Cancer survivor chooses hair shave on own terms
The last time Sam Capill lost her hair, she was 11 years old and it fell out because she was having chemotherapy.
More than six years on, Capill is once again without her long locks, but it is on her terms. The Nelson College for Girls student decided to shave her head to raise money for Canteen.
Sitting between her friends Rhiannon Griffiths and Ivy Tu'ua Jeffries during a lunch break, Capill had her plaits cut off and her head shaved amid clapping and cheering from the crowd that had gathered to watch.
"It was more the choice that I could shave it off, instead of not having the choice, it was kind of like moving forward, as I leave school."
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Before the shave, Capill said the thought of losing her hair again was "a bit daunting".
Capill said she was "a bit tearful" as her plaits were cut off, as it brought back difficult memories.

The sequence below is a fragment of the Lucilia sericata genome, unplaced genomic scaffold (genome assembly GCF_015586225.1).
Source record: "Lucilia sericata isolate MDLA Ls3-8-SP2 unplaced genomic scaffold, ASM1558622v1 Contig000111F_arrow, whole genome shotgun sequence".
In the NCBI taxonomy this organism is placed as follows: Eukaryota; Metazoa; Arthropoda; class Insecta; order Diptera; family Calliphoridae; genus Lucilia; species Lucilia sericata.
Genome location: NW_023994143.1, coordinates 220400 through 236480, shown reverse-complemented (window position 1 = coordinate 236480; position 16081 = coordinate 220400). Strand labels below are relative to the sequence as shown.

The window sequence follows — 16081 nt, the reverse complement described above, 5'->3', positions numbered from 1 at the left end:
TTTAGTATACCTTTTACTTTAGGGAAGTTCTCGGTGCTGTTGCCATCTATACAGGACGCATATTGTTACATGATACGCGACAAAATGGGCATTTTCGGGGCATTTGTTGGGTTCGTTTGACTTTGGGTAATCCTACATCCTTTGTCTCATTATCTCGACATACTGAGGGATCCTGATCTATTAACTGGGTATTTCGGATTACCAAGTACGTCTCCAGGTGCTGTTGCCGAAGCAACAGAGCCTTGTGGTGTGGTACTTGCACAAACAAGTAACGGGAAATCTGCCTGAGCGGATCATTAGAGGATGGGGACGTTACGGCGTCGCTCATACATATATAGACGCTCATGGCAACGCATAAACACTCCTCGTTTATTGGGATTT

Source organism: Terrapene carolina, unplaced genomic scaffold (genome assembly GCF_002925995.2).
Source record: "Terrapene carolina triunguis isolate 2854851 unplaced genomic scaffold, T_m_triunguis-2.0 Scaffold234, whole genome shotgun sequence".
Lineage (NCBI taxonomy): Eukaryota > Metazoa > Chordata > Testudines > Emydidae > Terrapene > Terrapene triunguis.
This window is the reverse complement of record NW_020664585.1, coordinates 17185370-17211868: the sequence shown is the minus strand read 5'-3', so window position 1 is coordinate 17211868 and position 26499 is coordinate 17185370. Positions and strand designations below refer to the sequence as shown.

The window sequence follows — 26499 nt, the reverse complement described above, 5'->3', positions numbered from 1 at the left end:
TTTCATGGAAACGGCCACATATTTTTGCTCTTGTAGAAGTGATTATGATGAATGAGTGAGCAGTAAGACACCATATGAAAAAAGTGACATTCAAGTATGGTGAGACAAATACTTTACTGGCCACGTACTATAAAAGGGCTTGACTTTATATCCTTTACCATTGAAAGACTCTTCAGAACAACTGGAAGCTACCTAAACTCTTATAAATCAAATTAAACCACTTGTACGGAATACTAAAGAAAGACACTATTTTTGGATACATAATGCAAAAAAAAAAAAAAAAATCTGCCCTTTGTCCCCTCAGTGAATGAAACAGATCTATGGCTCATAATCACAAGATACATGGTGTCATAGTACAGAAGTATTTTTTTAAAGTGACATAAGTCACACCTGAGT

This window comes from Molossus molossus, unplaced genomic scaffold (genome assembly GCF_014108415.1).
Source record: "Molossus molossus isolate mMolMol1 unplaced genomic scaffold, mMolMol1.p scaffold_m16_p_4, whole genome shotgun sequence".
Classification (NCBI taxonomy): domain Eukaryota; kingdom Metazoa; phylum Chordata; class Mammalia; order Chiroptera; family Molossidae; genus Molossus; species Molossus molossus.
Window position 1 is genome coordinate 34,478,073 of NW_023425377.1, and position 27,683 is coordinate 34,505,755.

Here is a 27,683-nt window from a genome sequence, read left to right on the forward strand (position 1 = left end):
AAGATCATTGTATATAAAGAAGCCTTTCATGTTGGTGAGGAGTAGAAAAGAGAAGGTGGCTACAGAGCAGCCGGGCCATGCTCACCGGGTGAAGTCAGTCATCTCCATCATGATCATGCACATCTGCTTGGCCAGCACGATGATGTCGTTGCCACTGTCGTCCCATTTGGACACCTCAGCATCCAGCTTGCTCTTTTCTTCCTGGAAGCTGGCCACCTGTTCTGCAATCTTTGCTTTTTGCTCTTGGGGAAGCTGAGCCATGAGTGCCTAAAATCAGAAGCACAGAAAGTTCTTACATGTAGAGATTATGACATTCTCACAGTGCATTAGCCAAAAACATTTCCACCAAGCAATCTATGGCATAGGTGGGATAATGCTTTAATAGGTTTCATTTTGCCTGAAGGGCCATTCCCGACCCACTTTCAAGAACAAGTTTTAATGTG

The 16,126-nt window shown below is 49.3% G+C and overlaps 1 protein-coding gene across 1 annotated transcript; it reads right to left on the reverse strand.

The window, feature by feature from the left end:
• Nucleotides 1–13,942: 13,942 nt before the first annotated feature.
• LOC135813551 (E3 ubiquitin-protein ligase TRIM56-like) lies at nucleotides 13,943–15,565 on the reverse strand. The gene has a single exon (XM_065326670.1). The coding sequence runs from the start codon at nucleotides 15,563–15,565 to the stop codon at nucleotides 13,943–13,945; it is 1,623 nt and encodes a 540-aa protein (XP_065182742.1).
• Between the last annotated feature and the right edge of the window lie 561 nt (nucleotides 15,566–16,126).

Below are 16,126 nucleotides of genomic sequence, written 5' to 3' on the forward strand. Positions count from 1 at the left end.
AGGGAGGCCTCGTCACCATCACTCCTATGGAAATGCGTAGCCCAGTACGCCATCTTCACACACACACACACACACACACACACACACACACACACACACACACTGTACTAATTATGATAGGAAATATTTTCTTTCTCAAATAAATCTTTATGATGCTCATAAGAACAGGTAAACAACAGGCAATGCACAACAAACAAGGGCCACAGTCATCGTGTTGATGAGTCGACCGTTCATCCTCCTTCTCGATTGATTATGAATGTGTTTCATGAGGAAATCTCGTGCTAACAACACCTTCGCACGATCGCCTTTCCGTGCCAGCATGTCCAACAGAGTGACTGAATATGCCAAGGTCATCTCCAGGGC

"When I was 11 I got diagnosed with leukaemia and it was a tough treatment, I didn't really have a choice of keeping my hair so that was the purpose of the head shave."
A sore stomach and swollen neck led to her cancer diagnosis in February 2011 where she was told she had 24 hours to live.
Capill spent a year and a half at Auckland's Starship hospital and four years after her diagnosis, was able to return to school.
She had been growing her hair since her chemotherapy treatment and started planning for the event almost a year ago.
Tu'ua Jeffries and Griffiths made the decision to join Capill in support by shaving their heads and donating their hair. The trio set a target to raise $3000 and at last count, had received $3061 in donations.
The girls' hair will be donated to Freedom Wigs in Dunedin. In order to be accepted for donation, it needed to be undyed and to be 35 centimetres or longer.
Principal Cathy Ewing said Capill was very brave and had spoken at the school assembly earlier in the day about her experience with cancer and why she had decided to do the shave.
"I don't think there was a dry eye in the house, it was just phenomenal."